Diversity, Equity, and Inclusion. Member Spotlight: Vicki Radel

“We need to find a way to present what needs to be presented and attempt not to offend others while doing so. Of course, in life, it is never possible to make everyone happy, but we want do our best to remove barriers. I realize that we are not going to change people immediately, but we certainly can attempt through education, to open a few more minds by planting seeds.”

Service Above Self

Dr. Vicki is a graduate of the University of California, Los Angeles with a Ph.D. in the Philosophy of Psychology with emphasis on Conflict Resolution – currently running a private practice. She is also a past District Governor of Rotary International, the largest and oldest service club in the world with the motto “Service Above Self”. She has been doing service since her pre-teen years, volunteering for organizations, trying to help less privileged from the Los Angeles area – including two youths she brought to live in her home. One of them became the first ever in his family to graduate high school. Privately, Dr. Vicki is a proud mother of Stanford Law School Graduate, David Radel who at the time of conducting an interview for this article is about to receive a US Immigration and Citizenship Services Award in Washington DC, US, as an “Exceptional Political Asylum Director”.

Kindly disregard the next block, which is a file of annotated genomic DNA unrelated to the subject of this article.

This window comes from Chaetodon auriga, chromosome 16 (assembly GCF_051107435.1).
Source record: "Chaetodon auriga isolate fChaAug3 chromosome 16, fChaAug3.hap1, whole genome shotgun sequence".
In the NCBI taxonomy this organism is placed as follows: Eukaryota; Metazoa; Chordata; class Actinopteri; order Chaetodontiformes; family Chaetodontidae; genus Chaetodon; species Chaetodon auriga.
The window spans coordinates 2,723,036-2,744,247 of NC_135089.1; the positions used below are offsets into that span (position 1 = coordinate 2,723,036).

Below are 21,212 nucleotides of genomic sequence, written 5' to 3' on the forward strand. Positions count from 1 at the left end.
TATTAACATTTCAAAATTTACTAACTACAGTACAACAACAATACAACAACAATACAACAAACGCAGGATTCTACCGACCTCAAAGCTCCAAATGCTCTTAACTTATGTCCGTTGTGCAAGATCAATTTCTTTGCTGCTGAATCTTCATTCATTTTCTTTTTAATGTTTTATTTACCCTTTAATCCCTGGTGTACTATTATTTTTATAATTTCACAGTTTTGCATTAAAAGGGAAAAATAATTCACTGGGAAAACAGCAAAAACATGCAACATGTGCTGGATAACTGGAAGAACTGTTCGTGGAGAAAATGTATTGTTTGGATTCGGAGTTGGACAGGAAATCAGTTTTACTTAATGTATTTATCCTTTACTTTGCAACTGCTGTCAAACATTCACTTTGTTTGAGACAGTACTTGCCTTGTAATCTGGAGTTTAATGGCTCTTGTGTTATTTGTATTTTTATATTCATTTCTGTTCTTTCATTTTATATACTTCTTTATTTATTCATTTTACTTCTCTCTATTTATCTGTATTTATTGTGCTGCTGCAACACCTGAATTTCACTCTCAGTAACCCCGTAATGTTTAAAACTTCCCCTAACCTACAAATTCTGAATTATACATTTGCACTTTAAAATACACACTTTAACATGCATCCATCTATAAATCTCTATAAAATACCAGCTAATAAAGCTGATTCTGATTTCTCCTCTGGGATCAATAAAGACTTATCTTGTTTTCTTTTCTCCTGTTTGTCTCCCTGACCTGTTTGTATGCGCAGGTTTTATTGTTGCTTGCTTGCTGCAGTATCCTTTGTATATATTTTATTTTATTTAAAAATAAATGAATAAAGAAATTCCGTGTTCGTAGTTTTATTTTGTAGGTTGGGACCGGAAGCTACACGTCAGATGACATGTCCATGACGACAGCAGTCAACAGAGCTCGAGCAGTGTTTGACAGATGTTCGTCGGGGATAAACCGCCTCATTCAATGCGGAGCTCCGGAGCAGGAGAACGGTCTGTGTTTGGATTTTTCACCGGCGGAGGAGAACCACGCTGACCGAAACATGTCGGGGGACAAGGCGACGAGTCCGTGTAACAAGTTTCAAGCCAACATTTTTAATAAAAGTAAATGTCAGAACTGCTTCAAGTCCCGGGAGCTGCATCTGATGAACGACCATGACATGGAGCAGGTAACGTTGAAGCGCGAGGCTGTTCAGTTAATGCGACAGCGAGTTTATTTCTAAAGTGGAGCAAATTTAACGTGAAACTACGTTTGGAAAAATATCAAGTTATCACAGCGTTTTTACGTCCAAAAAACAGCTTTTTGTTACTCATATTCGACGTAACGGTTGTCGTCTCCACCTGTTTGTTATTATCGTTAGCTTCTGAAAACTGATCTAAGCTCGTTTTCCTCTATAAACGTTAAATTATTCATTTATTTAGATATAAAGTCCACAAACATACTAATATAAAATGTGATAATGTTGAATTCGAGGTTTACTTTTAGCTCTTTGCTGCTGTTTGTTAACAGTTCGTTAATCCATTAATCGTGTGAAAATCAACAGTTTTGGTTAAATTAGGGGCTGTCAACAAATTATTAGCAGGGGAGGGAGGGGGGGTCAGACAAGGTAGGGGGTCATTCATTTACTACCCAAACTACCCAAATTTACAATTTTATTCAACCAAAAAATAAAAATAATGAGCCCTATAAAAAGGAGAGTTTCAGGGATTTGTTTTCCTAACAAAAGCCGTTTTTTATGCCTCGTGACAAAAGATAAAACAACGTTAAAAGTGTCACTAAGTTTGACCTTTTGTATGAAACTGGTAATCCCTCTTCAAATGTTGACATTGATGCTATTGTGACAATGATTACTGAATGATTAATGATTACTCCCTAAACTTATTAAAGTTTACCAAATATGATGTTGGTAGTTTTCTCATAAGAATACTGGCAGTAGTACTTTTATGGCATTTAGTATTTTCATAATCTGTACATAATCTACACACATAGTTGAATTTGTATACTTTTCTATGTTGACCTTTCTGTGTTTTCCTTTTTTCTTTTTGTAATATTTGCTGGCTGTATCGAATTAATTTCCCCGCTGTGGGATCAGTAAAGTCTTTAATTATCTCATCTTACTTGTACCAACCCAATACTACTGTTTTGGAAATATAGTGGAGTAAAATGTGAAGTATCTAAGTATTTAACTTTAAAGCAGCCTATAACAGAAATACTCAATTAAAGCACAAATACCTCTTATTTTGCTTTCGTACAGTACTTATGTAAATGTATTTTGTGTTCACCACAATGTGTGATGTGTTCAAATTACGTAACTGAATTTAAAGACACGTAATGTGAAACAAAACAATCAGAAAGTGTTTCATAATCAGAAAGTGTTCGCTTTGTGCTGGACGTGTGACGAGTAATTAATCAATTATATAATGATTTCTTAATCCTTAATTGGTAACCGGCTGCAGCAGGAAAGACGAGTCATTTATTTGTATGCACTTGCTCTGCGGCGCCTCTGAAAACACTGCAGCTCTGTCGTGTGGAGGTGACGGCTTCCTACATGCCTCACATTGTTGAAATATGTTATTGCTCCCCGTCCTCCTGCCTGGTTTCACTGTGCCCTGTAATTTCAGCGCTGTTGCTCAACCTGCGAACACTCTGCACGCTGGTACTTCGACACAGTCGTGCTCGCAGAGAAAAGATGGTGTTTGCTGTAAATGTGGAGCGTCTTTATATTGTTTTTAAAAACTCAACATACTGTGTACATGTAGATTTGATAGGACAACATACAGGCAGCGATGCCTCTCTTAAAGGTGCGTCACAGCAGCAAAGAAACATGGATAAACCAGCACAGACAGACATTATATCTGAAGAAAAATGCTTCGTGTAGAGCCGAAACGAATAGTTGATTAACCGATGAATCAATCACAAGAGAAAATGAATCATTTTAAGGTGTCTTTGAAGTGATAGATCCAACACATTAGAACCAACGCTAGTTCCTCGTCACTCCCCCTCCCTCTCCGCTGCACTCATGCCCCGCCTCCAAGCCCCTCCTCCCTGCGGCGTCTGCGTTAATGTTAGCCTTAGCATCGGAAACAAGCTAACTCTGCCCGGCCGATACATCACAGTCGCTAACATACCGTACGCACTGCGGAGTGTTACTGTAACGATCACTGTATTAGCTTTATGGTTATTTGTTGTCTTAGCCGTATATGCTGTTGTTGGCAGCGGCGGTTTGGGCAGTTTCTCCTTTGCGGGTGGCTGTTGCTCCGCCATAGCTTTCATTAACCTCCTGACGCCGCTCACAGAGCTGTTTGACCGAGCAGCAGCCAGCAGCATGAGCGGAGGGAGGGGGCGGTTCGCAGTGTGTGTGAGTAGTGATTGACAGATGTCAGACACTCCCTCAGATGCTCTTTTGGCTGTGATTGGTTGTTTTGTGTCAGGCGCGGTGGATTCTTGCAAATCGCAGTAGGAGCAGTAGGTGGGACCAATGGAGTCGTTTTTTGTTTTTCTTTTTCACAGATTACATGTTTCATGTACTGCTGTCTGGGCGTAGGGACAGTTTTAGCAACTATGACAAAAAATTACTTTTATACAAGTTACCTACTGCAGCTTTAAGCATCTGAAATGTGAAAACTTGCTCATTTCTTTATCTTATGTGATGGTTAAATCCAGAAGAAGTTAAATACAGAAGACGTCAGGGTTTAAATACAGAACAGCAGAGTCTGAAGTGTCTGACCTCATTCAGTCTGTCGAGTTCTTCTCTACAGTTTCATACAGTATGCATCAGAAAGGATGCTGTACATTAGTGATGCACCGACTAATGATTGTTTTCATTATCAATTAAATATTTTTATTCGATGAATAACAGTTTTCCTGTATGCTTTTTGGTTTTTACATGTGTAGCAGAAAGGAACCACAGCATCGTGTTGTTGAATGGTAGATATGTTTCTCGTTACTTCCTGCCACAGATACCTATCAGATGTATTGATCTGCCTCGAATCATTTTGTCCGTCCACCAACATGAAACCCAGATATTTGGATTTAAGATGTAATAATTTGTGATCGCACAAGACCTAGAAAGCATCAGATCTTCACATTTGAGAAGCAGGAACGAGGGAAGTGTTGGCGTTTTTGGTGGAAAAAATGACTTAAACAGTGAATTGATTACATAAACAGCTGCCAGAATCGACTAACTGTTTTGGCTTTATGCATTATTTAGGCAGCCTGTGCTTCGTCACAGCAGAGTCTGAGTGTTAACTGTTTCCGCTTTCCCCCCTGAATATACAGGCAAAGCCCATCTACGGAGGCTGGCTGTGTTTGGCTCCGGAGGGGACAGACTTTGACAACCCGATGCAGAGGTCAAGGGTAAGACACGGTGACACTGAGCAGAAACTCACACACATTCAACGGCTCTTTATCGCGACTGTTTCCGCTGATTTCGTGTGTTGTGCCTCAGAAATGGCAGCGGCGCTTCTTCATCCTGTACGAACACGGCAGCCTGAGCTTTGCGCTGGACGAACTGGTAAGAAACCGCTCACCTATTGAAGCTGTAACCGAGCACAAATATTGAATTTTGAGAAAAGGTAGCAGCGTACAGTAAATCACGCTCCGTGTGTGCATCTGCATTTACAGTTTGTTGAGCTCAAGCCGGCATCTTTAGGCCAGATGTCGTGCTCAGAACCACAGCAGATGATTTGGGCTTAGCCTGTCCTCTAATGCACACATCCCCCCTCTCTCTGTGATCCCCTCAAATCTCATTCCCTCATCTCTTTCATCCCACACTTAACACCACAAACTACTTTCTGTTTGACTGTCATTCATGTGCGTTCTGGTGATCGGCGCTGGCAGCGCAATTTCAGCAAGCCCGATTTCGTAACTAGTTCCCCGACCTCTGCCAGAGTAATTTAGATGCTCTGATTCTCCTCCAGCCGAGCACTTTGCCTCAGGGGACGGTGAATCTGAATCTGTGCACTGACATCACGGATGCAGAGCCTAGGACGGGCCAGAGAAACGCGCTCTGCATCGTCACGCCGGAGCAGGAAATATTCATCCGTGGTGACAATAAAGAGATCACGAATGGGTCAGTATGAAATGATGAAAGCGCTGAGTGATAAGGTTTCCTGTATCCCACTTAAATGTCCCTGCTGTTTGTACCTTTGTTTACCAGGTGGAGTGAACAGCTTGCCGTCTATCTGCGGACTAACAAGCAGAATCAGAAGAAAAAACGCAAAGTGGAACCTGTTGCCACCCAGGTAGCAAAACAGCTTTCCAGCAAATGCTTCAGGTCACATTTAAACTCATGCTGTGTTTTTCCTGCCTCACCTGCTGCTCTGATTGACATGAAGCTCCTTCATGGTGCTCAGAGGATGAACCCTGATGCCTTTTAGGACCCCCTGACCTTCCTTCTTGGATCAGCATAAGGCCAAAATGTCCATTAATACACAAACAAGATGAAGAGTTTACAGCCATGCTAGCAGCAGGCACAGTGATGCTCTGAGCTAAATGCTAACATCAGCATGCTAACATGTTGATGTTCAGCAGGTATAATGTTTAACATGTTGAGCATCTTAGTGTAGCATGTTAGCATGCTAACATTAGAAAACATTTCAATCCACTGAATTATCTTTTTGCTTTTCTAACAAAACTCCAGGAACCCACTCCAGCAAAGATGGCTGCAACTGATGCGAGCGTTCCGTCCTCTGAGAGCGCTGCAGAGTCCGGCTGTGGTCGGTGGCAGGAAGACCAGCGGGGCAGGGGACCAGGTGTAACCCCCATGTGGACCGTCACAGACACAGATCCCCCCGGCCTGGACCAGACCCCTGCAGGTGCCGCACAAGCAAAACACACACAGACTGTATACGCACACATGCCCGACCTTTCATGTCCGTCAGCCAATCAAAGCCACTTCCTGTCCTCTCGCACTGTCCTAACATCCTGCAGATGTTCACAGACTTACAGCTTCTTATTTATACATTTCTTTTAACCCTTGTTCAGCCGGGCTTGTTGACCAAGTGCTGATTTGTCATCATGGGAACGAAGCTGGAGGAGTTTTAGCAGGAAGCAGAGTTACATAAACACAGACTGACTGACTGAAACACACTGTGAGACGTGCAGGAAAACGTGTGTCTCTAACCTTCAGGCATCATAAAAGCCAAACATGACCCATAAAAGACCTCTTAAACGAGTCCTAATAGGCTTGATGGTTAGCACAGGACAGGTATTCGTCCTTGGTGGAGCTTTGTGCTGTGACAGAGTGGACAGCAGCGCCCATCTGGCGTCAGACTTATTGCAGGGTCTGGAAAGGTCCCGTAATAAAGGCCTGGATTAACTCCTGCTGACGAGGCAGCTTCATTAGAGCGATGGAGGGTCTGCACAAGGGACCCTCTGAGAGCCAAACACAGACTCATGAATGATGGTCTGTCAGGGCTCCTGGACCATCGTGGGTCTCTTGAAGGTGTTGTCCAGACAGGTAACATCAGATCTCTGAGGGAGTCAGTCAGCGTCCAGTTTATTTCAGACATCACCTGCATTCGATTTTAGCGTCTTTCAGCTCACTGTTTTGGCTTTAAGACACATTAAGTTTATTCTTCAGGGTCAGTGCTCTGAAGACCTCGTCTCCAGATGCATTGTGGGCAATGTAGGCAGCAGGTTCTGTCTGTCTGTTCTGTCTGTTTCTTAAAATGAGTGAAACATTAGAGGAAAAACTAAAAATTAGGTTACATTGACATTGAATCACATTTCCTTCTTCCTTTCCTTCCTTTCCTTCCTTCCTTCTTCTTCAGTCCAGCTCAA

Dr. Vicki joined Mediators Beyond Borders International around 10 years ago, and at the Hamburg Rotary Convention helped form the MBBI Rotary Working Group which she has been chairing monthly with Director, S. Martin and Interviewer, Fran Jeffries. Monthly meetings feature speakers on various topics, often highlighting MBBI projects and programs. Such as Loretta Raider of the Sierra Leone Fair Elections project. As a result of the presentations, members who agree with the principles of the program, can go back to their local Rotary clubs and request funding. “It is a good opportunity to highlight the worthy programs,” Vicki says, “and to have the voices of those team leaders be heard so those of us who are on the call and interested can step forward to support”.

The COVID pandemic provided new opportunities for Dr. Vicki’s career, to be even more connected with people who are peace advocates around the globe. In addition to the monthly group meetings, she became more connected with the Rotary Action Group for Peace, and Inter-Country Communities, where Vicki was recently elected to be the president of the USA- Türkiye community. Along with her team members, she is providing a tremendous amount of relief efforts for Türkiye after the recent earthquake. For example, through a weekly support  initiative “Empathy & Resilience Türkiye Hour” which was created to assist those victims of the earthquake disaster and others to process trauma and stress in a safe space to share personal stories, and provide tools to work toward sustainable resilience.

The Global Community